27 January 1850, the English painter John Maler Collier was born in London.
"Imagination is not antagonistic to knowledge. On the contrary, the highest imagination is that which can assimilate all kinds of knowledge and make use of it as a vantage ground from which to soar to higher things." (John Collier)
|John Collier: "Lady Godiva" (1898)|
|John Collier: "A Glass of Wine with Caesar Borgia" (1893)|
Ironically enough, the original Pre-Raphaelite Brotherhood of Rossetti, Millais, Holman Hunt et al had virtually dissolved, when Collier was just three years old. “To have genuine ideas to express; To study Nature attentively, so as to know how to express them; To sympathise with what is direct and serious and heartfelt in previous art, to the exclusion of what is conventional and self-parodying and learned by rote; And, most indispensable of all, to produce thoroughly good pictures and statues” was their wonderfully quirky manifesto, vivid colours, Romantic exaltation of mental states and a sometimes ruthless realism their trademark, Shakespeare and Keats, medieval history and legends their counterdraft to the infatuation with the narrative of Classical antiquity of Academic art, imagined life captured and mirrored with the craggy bloom of Gothic architecture and symbolic stylization of Medieval and early Renaissance imagery instead of the accommodatingly curved and mannerly coloured creations of the Academics. Two generations after the Brotherhood had split and “every man for himself” became the motto, the seeds for the development of trends coining the mindset of late Victorian and early Edwardian art were sown, Symbolism, Aestheticism, Arts-and-Crafts, Decadence and Art Nouveau and even the so-called “problem pictures”. With depicting “Christ in the House of His Parents” in 1850, sans transfiguration, realistically, almost like slum dwellers with Mary “....so hideous in her ugliness that ... she would stand out from the rest of the company as a Monster, in the vilest cabaret in France, or the lowest gin-shop in England”, at least according to Charles Dickens, Millais had not only caused a scandal but set the pace for depicting realities that existed beyond the walls of the academies and studios or fashionable West End addresses. Nothing too harsh, mind you, but usually everyday drama, contemporary, more often than not, that usually confronted the viewer with a narrative hinting at several possible backgrounds and outcomes of the displayed dilemma. Collier did a few of these, along with portraits of some of the age’s most iconic personages, writers, actors, politicos, soldiery, royalty and besides that, he was one of the last of the Pre-Raphaelites.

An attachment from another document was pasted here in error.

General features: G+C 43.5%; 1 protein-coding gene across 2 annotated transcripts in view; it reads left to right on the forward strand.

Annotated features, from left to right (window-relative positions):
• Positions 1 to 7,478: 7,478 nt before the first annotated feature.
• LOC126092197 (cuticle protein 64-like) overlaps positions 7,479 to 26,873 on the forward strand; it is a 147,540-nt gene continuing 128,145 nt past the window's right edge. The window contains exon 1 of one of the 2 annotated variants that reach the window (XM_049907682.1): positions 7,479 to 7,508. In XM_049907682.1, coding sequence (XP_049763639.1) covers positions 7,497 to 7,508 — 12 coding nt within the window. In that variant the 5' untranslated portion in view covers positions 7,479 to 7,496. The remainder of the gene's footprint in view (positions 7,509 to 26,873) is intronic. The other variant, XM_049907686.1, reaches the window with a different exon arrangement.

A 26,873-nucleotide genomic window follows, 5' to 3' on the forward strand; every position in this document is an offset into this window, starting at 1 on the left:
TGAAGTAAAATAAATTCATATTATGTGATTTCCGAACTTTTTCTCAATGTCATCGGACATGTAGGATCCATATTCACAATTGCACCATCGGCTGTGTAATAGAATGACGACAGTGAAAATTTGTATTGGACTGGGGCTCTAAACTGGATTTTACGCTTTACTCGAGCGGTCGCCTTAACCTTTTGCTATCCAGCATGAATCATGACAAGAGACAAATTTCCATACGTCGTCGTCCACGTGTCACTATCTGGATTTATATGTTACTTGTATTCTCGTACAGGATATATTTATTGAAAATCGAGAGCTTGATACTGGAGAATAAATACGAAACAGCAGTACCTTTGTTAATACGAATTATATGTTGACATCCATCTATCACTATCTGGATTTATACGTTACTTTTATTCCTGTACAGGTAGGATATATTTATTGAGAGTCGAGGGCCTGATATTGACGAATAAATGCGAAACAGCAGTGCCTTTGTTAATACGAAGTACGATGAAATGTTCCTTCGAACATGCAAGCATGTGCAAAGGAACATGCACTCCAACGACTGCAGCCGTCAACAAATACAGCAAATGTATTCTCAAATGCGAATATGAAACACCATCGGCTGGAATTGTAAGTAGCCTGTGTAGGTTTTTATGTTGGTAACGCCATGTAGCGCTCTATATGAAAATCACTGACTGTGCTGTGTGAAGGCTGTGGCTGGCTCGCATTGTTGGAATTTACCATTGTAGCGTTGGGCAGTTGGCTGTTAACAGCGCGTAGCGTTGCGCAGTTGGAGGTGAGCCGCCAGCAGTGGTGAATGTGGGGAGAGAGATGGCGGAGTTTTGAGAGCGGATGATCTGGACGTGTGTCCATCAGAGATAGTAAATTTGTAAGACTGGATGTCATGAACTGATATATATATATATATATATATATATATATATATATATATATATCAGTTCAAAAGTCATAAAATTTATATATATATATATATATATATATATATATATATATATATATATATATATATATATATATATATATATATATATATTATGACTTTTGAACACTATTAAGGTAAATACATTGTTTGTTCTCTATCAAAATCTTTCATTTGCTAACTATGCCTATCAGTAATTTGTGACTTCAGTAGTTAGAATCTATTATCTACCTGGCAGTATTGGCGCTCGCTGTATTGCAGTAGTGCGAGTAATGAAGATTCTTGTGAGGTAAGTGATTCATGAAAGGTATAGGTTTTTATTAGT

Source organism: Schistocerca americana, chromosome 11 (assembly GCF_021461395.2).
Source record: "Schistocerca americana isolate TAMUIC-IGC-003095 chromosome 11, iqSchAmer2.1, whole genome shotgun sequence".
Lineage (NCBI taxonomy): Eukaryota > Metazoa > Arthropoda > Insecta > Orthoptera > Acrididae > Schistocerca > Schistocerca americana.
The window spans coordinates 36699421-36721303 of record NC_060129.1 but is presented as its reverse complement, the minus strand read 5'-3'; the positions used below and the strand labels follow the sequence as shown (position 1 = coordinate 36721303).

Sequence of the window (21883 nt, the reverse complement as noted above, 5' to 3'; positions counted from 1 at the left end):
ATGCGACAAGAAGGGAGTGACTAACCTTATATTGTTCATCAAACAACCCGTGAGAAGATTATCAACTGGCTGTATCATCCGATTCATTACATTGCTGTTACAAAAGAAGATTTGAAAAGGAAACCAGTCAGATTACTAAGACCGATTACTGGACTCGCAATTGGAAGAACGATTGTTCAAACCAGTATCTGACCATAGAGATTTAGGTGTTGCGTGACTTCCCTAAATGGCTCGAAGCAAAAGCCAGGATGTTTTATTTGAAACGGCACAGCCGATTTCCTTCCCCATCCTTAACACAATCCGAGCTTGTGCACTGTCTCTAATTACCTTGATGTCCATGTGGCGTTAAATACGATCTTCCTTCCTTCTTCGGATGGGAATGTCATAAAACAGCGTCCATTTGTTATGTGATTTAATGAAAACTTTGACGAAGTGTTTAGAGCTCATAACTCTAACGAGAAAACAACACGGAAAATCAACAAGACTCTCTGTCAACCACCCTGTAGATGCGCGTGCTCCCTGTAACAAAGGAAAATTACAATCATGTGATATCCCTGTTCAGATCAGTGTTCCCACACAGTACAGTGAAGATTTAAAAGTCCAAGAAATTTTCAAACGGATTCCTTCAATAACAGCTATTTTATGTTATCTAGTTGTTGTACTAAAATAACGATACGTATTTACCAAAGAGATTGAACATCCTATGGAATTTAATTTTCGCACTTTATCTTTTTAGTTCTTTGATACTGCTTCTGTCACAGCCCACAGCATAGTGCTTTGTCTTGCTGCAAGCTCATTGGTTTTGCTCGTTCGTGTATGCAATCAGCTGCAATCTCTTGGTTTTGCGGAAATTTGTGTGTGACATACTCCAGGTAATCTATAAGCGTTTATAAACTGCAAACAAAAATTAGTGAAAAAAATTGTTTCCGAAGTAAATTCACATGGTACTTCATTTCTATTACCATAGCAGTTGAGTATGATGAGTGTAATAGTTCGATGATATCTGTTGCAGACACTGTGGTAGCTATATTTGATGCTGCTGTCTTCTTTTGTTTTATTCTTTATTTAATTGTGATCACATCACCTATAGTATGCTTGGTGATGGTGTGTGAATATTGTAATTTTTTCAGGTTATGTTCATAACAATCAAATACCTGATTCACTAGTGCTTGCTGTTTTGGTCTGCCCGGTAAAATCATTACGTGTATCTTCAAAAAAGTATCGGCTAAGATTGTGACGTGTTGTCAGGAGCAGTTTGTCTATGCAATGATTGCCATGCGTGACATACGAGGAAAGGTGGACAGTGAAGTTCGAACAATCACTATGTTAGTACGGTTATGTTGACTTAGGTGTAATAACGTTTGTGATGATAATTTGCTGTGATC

|John Collier: "The Prodigal Daughter" (1903)|
Aside from a personal tragedy or two, Collier led a remarkably uneventful life for a notable 19th century artist. Admittedly, the days, when the artistic approach of the Pre-Raphaelite Brotherhood were considered avant-garde and quite shocking were over for at least two decades, but still, marrying first one and then, after her sister’s death, the other daughter of “Darwin’s Bulldog” and grandfather of “Brave New World” Aldous, Thomas Henry Huxley, can be considered as mostly harmless in contrast to, e.g., the exploits of Dante Gabriel Rossetti, who, admittedly, was avant-garde during his life and times. A secular morality, more or less Darwinian views on life and death and a general agnosticism from the Huxley mint did not do his popularity as one of England’s foremost painters at the turn of the century any harm either. It had become quite a custom among the brainy types anyway. The Edwardian wilderness of post-war England and the final triumph of the new modernist age sounded the bell for Pre-Raphaelite narratives and imagery along with those of Academic Art. Rossetti and his successors and epigones, Collier among them, were quite forgotten until the postulated New Age of the 1960s and the newly found and yet unbroken infatuation with myths and epics of the following ages to this day resurrected the images of King Arthur and his Knights, Greek priestesses and moribund medieval ladies from the Brotherhood’s canvasses.
|John Collier: "The Laboratory" (1895)|
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